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We’re on Solstice, on day 2 – the first full day – of our 11 night E Med cruise, and this is my first blog from the cruise. It covers yesterday – travelling to Civitavecchia & embarkation.

Our trip started on Sunday afternoon with the drive from Sheffield to Heathrow, where we had booked an overnight stay + 12 days’ parking at the Renaissance Hotel. We had a bad night’s sleep because of a noisy air-conditioner, and as a result Val especially didn’t sleep much. Then we were up at 5:30 in order to be ready for the bus to Terminal 5 at 7 o’clock and our entry to the Heathrow Passenger Processing machine. This did its usual efficient job (and more quickly than previously), so by about 8 o’clock we were airside and waiting for the gate to open.

The flight should have left at 9:15 but being delayed by almost 30 minutes it was a bit after 1 o’clock when we landed at Rome. Getting through passport control took quite a while as there weren’t many booths open and there was some confusion between those with EU passports and those without. By the time we’d done this our luggage was waiting for us so there was no delay there. There was however a bit of a wait for the transfer bus – we’d just missed one, apparently – so it was about 2:30 before we set off. The drive to Civitavecchia took just under an hour, but on arrival at the terminal we had to go through security again, so by the time we done that, had checked in and walked onto the ship is was approaching 4 o’clock. Out of the eight hours elapsed time between leaving the hotel & walking onto Solstice, less than half was spent actually moving, the rest was spent waiting to be inspected or processed, or both. Ah, the joys of 21st century travel! We feel glad that our next cruise will be ex-Southampton – much easier…

By the time we embarked we were very hungry so we hardly looked at the cabin but instead headed for the buffet. Suitably sustained we then had to face the muster drill at 5 pm. Frankly, this was not a good experience: we stood at our muster station (the photo gallery in our case) while a crew member quietly called out cabin numbers, and then we tried to watch a video about the evacuation procedure. Then CD Drew Pavlov made an announcement about – well, about various things – and then someone else made announcements in Spanish & French. All very important, but also very tiring, especially when one is hot, sticky and tired. Things looked up after that however when we went to the Cruise Critics sailaway party at the Sunset Bar. Unfortunately we didn’t find Donna who had organised it but we met Fred from New Jersey and his wife from Glasgow (originally) and talked to them until well after we’d sailed. And drank a few glasses of wine…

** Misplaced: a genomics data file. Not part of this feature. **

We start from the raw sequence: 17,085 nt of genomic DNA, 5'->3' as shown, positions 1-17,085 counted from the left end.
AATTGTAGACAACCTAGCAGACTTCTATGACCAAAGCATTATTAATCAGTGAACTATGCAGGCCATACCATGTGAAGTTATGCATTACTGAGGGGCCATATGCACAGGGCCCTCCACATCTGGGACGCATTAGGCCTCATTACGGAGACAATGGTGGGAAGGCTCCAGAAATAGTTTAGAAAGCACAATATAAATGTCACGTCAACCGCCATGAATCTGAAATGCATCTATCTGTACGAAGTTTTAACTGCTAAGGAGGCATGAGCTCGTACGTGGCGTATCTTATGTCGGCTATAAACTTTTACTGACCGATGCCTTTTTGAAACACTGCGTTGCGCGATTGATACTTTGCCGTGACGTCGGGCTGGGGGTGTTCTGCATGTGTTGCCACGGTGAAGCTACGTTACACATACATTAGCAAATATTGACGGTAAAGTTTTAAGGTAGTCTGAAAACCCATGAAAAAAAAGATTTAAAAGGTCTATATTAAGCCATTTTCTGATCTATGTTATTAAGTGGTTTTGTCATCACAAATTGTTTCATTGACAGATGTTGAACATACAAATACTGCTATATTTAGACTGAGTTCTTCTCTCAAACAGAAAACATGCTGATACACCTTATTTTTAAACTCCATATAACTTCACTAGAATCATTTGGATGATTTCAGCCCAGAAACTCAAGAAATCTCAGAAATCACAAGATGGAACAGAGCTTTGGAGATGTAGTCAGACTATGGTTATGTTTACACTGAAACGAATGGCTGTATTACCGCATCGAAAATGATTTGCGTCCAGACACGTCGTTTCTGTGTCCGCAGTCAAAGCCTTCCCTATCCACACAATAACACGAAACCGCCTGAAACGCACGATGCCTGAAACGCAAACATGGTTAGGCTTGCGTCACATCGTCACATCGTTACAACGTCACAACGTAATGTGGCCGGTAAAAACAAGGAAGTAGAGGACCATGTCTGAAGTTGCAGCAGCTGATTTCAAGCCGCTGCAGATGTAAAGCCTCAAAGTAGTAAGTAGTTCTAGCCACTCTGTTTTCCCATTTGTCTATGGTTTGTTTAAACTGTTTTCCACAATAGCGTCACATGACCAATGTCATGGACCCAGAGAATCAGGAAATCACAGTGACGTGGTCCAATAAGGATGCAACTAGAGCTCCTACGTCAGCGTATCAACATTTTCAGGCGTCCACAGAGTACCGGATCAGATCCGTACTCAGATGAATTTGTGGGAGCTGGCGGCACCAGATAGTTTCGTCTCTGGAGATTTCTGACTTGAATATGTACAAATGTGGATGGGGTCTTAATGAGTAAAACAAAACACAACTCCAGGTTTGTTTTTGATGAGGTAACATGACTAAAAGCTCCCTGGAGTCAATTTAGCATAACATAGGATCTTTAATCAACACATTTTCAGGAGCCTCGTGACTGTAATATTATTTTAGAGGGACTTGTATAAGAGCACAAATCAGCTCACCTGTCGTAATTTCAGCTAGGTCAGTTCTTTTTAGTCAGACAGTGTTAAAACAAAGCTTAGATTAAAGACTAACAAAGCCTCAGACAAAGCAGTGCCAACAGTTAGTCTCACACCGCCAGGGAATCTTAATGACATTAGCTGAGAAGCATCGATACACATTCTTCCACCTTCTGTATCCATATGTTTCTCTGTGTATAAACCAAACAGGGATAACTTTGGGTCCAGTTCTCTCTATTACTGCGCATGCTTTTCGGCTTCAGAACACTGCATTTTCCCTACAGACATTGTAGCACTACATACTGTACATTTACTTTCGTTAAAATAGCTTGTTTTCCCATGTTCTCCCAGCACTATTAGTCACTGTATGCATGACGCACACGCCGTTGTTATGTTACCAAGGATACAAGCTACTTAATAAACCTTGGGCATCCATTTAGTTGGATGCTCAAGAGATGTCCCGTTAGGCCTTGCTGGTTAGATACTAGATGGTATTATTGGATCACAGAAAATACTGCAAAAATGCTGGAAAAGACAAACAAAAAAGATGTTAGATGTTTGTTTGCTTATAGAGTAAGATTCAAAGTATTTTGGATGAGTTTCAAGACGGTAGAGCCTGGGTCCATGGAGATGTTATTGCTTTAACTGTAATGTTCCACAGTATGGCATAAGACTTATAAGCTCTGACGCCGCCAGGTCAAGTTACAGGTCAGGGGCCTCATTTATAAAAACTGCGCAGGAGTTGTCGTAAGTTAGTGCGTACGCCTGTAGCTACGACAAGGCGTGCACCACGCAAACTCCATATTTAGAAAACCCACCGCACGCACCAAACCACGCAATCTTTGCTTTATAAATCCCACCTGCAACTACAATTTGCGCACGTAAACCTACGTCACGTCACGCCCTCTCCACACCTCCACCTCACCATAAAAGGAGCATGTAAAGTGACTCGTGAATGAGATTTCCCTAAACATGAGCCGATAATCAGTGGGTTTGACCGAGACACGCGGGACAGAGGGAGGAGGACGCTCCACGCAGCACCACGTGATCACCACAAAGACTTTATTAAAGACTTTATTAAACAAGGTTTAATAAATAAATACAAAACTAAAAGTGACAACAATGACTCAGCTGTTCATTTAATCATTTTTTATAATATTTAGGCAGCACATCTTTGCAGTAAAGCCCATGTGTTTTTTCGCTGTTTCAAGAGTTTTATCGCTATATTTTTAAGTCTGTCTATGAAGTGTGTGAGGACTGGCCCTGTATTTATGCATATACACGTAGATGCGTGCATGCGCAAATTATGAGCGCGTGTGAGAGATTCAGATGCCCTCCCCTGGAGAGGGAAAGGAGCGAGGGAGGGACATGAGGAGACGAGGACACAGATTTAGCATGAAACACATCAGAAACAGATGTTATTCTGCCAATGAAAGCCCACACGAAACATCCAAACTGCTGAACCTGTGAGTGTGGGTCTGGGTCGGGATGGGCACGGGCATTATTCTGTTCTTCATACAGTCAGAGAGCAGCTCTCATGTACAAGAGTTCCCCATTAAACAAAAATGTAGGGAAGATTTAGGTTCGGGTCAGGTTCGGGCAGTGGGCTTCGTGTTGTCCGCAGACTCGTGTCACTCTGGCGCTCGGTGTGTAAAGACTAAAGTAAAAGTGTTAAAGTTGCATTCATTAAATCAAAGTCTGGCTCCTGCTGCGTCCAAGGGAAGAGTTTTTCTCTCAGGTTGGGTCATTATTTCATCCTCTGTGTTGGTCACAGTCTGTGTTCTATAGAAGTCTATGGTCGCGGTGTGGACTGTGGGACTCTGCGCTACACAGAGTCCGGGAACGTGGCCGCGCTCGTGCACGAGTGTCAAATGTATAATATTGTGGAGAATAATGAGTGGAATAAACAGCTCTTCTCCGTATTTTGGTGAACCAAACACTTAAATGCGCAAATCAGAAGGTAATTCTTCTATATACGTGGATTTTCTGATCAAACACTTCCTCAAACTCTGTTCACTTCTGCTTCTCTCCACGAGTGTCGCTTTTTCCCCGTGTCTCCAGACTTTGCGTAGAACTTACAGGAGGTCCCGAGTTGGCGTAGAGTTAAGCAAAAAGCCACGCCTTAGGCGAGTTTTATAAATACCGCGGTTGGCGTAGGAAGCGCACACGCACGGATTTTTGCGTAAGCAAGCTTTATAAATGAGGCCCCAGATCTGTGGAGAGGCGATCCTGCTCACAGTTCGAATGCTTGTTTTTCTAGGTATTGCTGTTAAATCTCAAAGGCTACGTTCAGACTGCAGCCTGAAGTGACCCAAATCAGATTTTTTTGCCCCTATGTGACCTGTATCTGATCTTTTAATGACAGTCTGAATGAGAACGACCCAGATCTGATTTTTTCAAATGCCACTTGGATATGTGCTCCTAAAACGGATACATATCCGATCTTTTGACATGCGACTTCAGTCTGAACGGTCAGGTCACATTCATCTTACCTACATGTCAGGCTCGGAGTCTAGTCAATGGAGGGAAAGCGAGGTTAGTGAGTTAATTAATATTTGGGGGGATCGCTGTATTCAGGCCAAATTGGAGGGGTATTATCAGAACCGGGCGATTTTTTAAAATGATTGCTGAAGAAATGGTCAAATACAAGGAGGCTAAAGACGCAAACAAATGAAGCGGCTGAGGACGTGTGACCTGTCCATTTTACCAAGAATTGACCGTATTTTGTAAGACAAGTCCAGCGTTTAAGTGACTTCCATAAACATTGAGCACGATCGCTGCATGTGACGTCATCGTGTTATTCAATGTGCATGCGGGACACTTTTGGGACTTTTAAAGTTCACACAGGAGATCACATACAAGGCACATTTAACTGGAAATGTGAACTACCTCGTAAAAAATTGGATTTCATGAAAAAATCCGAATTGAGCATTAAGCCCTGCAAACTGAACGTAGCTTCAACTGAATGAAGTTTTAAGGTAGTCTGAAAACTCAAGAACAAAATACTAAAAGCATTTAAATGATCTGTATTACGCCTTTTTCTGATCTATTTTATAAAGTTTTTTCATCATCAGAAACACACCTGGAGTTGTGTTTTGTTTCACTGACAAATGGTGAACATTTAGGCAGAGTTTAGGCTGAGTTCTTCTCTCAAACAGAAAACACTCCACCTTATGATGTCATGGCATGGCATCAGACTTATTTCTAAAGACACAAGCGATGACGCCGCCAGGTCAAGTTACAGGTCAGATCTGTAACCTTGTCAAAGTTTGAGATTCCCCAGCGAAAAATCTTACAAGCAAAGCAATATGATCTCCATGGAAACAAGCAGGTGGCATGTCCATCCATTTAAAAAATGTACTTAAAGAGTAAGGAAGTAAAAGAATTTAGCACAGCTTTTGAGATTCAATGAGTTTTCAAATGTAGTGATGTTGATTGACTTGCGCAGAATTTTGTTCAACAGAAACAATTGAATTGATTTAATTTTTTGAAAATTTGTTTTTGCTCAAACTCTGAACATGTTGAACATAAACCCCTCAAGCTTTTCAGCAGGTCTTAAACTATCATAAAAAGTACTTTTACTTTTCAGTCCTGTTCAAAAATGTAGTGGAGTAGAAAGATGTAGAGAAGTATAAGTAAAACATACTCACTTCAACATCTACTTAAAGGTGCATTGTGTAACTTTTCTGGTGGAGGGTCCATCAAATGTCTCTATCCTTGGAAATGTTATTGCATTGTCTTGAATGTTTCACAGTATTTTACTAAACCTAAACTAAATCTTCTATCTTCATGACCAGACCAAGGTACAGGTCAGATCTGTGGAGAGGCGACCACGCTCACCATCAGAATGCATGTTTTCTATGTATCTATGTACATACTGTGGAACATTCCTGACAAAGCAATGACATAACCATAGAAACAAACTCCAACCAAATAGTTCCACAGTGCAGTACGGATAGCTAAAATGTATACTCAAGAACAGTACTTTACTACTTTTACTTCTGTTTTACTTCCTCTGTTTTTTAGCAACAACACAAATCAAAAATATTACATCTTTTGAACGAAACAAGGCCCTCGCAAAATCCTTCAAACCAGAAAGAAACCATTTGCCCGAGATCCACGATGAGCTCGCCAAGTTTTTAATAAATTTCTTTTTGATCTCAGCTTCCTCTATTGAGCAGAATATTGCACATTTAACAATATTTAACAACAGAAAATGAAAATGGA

After returning the cabin we did our best to attend to a few housekeeping things – unpacking, for example. This seemed to go more easily this time – maybe it was the wine. Baasically we emptied the suitacases onto the bed and then stuffed the contents into drawers or onto hangers. Quick & easy; although as I write this, Val has told me that today she can’t find anything. I bought my internet package as well: $99 for [a lot of minutes] + 45 extra minutes because it’s the first day of the cruise + 10% more minutes because we’re Captain’s Club members.

Then it was time for dinner. This turned out to be a disappointment. Not because of the food, but because of our table companions. We were on a table for 8 (as we’d requested), and it turned out that the other 6 were a group of French Canadiand who were travelling together, and their native language was French which was what they spoke amongst themselves throughout the meal. Worse yet, the very first thing that they said to us was, effectively, “do¬† you mind not sitting here? We’ve got another friend who’s on his own and it would be good if he could join us instead of you….” We said we’d think about it, and at the end of the meal agreed that we’d ask for a change of table. Then it was straight to bed – we were very tired and the clocks went forward to Greek time.

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